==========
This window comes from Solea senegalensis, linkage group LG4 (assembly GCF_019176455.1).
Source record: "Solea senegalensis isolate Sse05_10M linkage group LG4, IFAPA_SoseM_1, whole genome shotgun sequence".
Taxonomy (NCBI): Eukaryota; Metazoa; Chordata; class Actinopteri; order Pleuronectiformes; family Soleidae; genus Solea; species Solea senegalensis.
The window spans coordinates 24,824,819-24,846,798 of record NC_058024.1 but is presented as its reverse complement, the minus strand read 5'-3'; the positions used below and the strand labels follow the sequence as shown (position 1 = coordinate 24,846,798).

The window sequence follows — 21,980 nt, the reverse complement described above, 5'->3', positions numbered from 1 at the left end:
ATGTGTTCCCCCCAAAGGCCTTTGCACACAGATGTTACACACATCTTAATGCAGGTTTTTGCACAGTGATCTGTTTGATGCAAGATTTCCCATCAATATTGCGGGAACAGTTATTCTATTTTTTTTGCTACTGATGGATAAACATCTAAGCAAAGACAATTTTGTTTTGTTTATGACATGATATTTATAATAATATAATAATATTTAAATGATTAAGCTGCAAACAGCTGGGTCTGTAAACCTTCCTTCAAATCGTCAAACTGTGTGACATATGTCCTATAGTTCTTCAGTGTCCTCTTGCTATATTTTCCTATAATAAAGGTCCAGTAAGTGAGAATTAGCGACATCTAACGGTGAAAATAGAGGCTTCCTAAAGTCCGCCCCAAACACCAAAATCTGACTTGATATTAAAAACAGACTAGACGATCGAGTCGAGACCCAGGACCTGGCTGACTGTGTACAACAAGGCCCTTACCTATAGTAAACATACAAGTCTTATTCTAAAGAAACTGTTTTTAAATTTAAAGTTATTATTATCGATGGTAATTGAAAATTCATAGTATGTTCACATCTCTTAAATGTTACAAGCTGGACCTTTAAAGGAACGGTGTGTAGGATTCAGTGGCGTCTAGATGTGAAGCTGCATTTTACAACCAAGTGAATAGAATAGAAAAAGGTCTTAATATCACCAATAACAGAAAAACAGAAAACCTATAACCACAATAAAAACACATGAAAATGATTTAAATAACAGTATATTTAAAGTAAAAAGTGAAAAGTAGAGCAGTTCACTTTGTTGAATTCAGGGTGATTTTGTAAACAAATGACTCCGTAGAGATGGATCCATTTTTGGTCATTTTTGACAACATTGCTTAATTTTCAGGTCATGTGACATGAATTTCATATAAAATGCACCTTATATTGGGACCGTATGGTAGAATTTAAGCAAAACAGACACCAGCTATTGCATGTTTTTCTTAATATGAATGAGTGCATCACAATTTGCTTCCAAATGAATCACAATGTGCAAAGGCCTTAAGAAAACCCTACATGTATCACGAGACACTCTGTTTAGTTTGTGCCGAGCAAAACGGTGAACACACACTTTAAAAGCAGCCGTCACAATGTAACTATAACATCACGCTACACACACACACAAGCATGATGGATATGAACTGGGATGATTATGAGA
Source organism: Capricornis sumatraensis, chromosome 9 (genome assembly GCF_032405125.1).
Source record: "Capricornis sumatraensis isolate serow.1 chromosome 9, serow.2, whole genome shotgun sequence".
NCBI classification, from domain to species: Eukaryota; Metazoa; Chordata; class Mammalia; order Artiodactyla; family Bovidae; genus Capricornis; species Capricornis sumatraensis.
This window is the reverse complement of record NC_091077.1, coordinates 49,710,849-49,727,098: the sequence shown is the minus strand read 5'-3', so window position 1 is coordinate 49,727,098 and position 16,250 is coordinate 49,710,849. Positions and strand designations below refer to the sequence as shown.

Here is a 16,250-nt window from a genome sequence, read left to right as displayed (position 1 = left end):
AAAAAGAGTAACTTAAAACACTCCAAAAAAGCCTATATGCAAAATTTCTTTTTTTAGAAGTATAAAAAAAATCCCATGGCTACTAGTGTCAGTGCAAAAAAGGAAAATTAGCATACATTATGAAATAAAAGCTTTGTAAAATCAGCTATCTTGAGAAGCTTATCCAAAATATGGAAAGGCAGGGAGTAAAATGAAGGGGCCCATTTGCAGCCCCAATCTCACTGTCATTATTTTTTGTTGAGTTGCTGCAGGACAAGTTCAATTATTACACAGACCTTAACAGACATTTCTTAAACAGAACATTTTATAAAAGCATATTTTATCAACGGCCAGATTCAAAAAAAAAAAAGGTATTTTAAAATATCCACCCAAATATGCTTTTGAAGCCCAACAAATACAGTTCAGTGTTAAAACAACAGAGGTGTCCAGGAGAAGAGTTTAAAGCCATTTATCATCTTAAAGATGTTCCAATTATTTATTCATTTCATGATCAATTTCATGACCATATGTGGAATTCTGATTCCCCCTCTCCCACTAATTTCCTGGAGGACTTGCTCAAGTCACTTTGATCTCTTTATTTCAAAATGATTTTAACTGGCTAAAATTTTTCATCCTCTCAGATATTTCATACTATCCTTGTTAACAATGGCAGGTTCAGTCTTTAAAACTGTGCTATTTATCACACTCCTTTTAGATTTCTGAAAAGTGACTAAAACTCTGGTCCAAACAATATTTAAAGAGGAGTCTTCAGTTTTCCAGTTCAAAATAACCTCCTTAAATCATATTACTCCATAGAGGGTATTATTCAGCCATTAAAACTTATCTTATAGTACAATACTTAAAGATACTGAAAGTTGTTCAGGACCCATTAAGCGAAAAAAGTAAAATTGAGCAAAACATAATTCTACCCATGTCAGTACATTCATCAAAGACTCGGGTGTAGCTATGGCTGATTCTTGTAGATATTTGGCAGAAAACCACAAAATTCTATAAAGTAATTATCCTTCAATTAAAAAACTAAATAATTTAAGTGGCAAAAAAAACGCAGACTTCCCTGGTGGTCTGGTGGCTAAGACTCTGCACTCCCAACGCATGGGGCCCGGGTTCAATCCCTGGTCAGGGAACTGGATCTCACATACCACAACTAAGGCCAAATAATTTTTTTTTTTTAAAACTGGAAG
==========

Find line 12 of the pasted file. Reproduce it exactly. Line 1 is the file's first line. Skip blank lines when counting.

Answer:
AAAAAGAGTAACTTAAAACACTCCAAAAAAGCCTATATGCAAAATTTCTTTTTTTAGAAGTATAAAAAAAATCCCATGGCTACTAGTGTCAGTGCAAAAAAGGAAAATTAGCATACATTATGAAATAAAAGCTTTGTAAAATCAGCTATCTTGAGAAGCTTATCCAAAATATGGAAAGGCAGGGAGTAAAATGAAGGGGCCCATTTGCAGCCCCAATCTCACTGTCATTATTTTTTGTTGAGTTGCTGCAGGACAAGTTCAATTATTACACAGACCTTAACAGACATTTCTTAAACAGAACATTTTATAAAAGCATATTTTATCAACGGCCAGATTCAAAAAAAAAAAAGGTATTTTAAAATATCCACCCAAATATGCTTTTGAAGCCCAACAAATACAGTTCAGTGTTAAAACAACAGAGGTGTCCAGGAGAAGAGTTTAAAGCCATTTATCATCTTAAAGATGTTCCAATTATTTATTCATTTCATGATCAATTTCATGACCATATGTGGAATTCTGATTCCCCCTCTCCCACTAATTTCCTGGAGGACTTGCTCAAGTCACTTTGATCTCTTTATTTCAAAATGATTTTAACTGGCTAAAATTTTTCATCCTCTCAGATATTTCATACTATCCTTGTTAACAATGGCAGGTTCAGTCTTTAAAACTGTGCTATTTATCACACTCCTTTTAGATTTCTGAAAAGTGACTAAAACTCTGGTCCAAACAATATTTAAAGAGGAGTCTTCAGTTTTCCAGTTCAAAATAACCTCCTTAAATCATATTACTCCATAGAGGGTATTATTCAGCCATTAAAACTTATCTTATAGTACAATACTTAAAGATACTGAAAGTTGTTCAGGACCCATTAAGCGAAAAAAGTAAAATTGAGCAAAACATAATTCTACCCATGTCAGTACATTCATCAAAGACTCGGGTGTAGCTATGGCTGATTCTTGTAGATATTTGGCAGAAAACCACAAAATTCTATAAAGTAATTATCCTTCAATTAAAAAACTAAATAATTTAAGTGGCAAAAAAAACGCAGACTTCCCTGGTGGTCTGGTGGCTAAGACTCTGCACTCCCAACGCATGGGGCCCGGGTTCAATCCCTGGTCAGGGAACTGGATCTCACATACCACAACTAAGGCCAAATAATTTTTTTTTTTTAAAACTGGAAG